Cranberry juice is admired for its ability to bolster the urinary tract system. However, it also contains plenty of vitamin C that helps safeguard you from illnesses brought about by invading microorganisms such as bacteria and viruses.
A vegetable that makes for an excellent immune-boosting juice is broccoli, thanks to its rich supply of beta carotene and vitamin C. Every glass of broccoli juice also provides your body with sulphur, a mineral with powerful antimicrobial properties. Sulphur promotes healing as well because it detoxifies the body at a cellular level.
What makes beet juice capable of supporting the immune system is its long list of vitamins and minerals. Some of them include vitamins A and C, iron, calcium, potassium and manganese. When juicing, it’s a good idea to mix beets with other fruits and vegetables of your choice due to its strong, earthy flavor.
Reduce asthma symptoms with Omega-3
A new study has found that consuming a diet rich in omega-3 fatty acids is linked to fewer childhood asthma symptoms which are triggered by indoor air pollution.
The study published in ‘American Journal of Respiratory and Critical Care Medicine’, lays out that families and health care providers may be able to protect children from harmful effects of indoor air pollution by serving a diet rich in omega-3 fatty acids while reducing foods rich in omega-6 fatty acids such as soyabean oil and corn oil.
“Our group is working on ways to reduce the levels of indoor air pollution in Baltimore City homes,” said lead author of the study, Emily Brigham. “Results are promising, but we don’t want to stop there,” Brigham added.
The study found that for each additional gram of omega-6 intake, children had 29 per cent higher odds of being in a more severe asthma category.
Conversely, with each 0.1-gram increase in levels of omega-3 fatty acids in the diet, researchers saw 3 to 4 per cent lower odds of daytime asthma symptoms.
Indoor air pollution, from sources including cooking, cleaning activities and cigarette smoke, is a known trigger for asthma symptoms.
Omega-3 fatty acids, which are found abundantly in fish and certain nuts and seeds, are considered healthy as they are known to reduce inflammation.
Omega-6 fatty acids, primarily found in vegetable oils (including corn, soybean, safflower, and sunflower), as came out in other studies, have mixed effects on health, but have the potential to promote inflammation.
The researchers, however, noted that it doesn’t prove the relationship between fatty acids and asthma severity.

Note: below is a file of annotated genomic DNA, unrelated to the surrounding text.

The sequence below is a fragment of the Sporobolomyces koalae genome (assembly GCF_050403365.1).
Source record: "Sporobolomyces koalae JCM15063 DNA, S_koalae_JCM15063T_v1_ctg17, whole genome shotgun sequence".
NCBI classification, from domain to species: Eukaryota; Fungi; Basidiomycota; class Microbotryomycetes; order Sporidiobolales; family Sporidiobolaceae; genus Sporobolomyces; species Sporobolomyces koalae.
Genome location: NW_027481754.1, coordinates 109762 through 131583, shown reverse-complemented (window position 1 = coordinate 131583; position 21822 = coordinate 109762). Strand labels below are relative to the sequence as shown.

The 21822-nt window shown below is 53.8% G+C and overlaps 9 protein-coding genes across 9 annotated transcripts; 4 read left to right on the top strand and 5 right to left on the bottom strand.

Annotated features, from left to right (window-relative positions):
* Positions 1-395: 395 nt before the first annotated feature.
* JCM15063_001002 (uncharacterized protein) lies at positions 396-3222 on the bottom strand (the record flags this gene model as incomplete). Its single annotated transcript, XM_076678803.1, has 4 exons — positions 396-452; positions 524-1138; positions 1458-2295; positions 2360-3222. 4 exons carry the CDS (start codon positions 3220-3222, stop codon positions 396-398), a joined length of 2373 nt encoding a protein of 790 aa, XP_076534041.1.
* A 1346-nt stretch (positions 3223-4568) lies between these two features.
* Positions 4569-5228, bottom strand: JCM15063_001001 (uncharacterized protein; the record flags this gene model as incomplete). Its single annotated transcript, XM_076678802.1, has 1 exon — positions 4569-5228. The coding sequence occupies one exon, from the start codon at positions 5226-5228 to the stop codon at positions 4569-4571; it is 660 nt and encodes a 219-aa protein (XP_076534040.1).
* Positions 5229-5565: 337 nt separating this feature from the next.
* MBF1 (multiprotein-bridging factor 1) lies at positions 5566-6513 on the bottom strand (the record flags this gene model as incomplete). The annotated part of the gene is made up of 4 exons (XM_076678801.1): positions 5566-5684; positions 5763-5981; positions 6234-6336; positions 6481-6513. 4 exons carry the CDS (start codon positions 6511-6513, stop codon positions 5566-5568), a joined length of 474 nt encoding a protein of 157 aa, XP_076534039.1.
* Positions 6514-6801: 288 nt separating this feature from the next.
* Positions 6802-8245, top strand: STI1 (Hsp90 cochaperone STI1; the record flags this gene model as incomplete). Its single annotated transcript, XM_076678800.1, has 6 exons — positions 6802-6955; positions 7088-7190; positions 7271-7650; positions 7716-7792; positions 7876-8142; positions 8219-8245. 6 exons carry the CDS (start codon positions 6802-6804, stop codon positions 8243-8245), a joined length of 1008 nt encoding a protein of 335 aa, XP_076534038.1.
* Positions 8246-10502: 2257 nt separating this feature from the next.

“Among populations known to be disproportionately affected by asthma, we may find that improving diet and air pollution together has the greatest impact on health,” said Brigham.
New cell that can heal hearts discovered
Researchers have discovered a previously unidentified cell population which could lead to new treatments for patients with injured hearts.
The cell, described in the journal Immunity, was discovered in the pericardial fluid found in the sac around the heart of a mouse with heart injury. The researchers from the University of Calgary in Canada found that a specific cell, a Gata6+ pericardial cavity macrophage, helps heal an injured heart in mice.
The same cells were also found within the human pericardium of people with injured hearts, confirming that the repair cells offer the promise of a new therapy for patients with heart disease. “Our discovery of a new cell that can help heal injured heart muscle will open the door to new therapies and hope for the millions of people who suffer from heart disease,” said Paul Fedak, a professor at the University of Calgary.
“The possibilities for further discovery and innovative new therapies are exciting and important,” said Fedak. Heart doctors had never before explored the possibility that cells just outside the heart could participate in healing and repair of hearts after injury, researchers said.
Unlike other organs, the heart has a very limited capacity to repair itself which is why heart disease is the number one cause of death in North America, they said. “We always knew that the heart sits inside a sac filled with a strange fluid,” said Fedak. “Now we know that this pericardial fluid is rich with healing cells. These cells may hold the secret to repair and regeneration of new heart muscle,” he said.